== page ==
I was inspired by the following comment from @adcontrarian in his latest blog post:
Because I am a lazy bastard and the thought of writing five posts a week is a constant source of terror, I have decided to introduce a new policy around here. From now on, on Fridays, I’m going to recycle old posts that I like and that are still relevant. Today is our first Recycled Friday.
What a great idea. Having nearly 600 posts over 7 years gives me a good back catalogue to plunder.
Without further ado, here is a post I wrote five years ago – has much changed? You be the judge.
New survey conducted by Benchmark Research on behalf of Glide Technologies has thrown up some interesting, if not entirely unsurprising, results about the PR industry in the UK today.
The full report is here:
However, the one item that caught my eye was the calculation that £2.5bn is spent on press releases in the UK. This based on the survey finding that 39pc of PR professionals time is spent on creating, distributing, and following up on press releases – and the estimated total size of the UK PR industry at £6.5bn. Couple that with only 32% of releases received by the media being of genuine interest, then I calculate that means £1.7bn is being wasted on irrelevant press releases.
Although I’d take this calculation with a pinch of salt, it would be fair to say that an awful lot of money is still being spent (and wasted) on the humble press release.
The survey also highlighted a clear discrepancy between journalists desire to be contacted by email and PRs who still overwhelmingly use the phone.
I know the reasons for both sides views. Journalists have been jaundiced by too many wasteful phone calls along the lines of “did you get my press release”, or are you attending exhibition X (see Phil Muncaster of IT Week vent his spleen re: the pre-InfoSec deluge of calls asking him whether he was going – Muncaster InfoSec rant )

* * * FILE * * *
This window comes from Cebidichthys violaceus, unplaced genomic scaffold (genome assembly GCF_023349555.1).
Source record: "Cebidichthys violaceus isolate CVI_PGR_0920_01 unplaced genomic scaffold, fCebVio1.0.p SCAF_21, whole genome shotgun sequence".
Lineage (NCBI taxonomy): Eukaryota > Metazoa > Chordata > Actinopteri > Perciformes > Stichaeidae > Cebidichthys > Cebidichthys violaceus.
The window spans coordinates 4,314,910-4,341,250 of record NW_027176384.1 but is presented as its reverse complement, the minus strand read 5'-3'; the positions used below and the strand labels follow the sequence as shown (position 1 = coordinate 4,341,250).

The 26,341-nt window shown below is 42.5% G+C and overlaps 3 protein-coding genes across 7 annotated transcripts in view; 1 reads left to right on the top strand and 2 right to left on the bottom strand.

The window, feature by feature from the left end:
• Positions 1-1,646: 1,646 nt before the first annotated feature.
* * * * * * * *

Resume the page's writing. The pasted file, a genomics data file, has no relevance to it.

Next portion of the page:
On the other side, PRs often feel that they will get more “attention” by actually talking to the journalist. Though of course that still means you need a good enough story to give them.
My take on the survey as a whole is that is shows the same old values still apply to PR in terms of media relations – journalists will give the time of day to a trusted source – but even that doesn’t guarantee they will use a story. Perhaps some of that wasted £1.7bn could be spent on training PR professionals to get better at becoming trusted information sources.
Other findings below:
81% of Journalists on a desert island opt for laptop over a phone
Email remains the most popular delivery format for journalists. Fax, post, newswire, PDA and SMS all decline. RSS and IM emerge.
76% of journalists more likely to use press communication with photos etc.
89% of journalists will visit an organisation’s website most of the time when writing about them
Poor use of email (e.g. sending large attachments) accounts for the two greatest online deterrents to journalists
Only 32% of releases received by the media are of genuine interest
73% of journalists think an organisation is ‘not media friendly’ if its online press information is poor. 60% think they’re ‘lazy’, 50% that they’re ‘incompetent’.
Research conducted by Benchmark Research.